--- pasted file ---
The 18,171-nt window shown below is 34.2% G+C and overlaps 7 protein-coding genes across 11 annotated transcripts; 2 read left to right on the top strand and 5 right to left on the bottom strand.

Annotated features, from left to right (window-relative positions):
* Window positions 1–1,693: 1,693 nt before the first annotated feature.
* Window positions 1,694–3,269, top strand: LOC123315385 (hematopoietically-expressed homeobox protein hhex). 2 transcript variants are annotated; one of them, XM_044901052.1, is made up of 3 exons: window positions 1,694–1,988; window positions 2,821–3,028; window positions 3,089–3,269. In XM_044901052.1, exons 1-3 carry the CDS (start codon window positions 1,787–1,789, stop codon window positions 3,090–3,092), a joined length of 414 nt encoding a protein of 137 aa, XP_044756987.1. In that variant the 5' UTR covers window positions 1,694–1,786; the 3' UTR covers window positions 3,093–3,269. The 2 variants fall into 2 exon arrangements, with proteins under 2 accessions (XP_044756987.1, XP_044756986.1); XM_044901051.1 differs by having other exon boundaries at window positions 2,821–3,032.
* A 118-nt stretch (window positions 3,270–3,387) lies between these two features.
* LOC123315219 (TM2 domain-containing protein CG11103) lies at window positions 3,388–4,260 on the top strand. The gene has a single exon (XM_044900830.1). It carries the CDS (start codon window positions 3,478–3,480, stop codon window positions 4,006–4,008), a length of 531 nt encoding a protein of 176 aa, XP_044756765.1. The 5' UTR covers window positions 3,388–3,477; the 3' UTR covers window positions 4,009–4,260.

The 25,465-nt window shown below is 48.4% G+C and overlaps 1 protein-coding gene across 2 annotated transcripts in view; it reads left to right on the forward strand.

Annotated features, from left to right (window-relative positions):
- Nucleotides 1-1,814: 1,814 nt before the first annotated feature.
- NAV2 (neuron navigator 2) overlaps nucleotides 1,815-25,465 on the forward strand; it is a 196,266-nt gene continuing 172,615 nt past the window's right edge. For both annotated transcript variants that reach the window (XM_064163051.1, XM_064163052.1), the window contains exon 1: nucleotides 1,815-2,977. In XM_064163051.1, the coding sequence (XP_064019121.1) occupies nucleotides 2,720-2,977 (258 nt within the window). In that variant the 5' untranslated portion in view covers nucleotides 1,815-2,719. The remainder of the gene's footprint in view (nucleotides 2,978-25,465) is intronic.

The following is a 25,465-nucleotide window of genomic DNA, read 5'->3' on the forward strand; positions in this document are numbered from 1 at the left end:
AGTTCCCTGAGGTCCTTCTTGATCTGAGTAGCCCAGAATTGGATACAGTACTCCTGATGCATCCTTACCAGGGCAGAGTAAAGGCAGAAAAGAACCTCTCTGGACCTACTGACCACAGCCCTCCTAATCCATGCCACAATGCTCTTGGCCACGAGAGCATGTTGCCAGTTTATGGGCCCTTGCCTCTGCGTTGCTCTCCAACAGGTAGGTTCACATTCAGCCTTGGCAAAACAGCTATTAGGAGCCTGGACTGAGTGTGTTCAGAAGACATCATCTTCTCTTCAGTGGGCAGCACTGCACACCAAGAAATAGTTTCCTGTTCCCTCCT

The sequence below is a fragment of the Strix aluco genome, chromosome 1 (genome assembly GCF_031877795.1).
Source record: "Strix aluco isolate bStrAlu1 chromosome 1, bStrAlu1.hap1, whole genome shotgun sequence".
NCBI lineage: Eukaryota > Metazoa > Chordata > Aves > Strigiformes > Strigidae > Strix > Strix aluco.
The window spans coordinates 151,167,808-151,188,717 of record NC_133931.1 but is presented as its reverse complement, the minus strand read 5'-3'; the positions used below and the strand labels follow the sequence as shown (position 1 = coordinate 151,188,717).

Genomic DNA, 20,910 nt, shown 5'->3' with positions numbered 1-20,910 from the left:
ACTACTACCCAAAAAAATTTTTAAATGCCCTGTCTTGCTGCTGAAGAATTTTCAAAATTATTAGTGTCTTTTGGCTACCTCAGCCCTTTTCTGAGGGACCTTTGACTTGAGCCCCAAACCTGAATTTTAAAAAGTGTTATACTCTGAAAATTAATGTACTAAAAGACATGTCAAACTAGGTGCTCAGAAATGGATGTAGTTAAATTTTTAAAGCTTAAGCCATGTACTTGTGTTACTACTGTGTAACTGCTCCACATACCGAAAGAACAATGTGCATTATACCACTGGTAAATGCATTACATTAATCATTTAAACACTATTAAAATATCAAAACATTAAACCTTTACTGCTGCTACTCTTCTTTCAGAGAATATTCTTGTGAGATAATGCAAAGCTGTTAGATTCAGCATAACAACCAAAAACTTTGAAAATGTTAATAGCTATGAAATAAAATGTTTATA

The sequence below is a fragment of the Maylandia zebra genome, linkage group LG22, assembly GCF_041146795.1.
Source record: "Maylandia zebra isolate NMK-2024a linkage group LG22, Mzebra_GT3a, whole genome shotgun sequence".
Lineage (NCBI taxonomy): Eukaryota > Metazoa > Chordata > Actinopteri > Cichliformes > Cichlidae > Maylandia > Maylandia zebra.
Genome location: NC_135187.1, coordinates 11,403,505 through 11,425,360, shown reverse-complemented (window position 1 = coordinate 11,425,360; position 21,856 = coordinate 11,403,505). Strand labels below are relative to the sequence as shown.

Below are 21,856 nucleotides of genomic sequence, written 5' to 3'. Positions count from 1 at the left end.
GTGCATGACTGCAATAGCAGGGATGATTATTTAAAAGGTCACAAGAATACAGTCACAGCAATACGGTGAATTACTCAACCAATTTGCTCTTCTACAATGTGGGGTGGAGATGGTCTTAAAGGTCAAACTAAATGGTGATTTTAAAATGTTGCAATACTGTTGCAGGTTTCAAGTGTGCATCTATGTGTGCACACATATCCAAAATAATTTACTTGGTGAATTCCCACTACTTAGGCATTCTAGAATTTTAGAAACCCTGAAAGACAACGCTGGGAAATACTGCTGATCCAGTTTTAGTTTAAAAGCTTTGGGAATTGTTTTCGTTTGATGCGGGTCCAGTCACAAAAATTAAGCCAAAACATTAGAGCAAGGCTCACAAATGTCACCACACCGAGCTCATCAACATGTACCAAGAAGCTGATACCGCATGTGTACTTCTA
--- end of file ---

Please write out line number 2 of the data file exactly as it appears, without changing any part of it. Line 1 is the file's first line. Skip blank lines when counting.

Annotated features, from left to right (window-relative positions):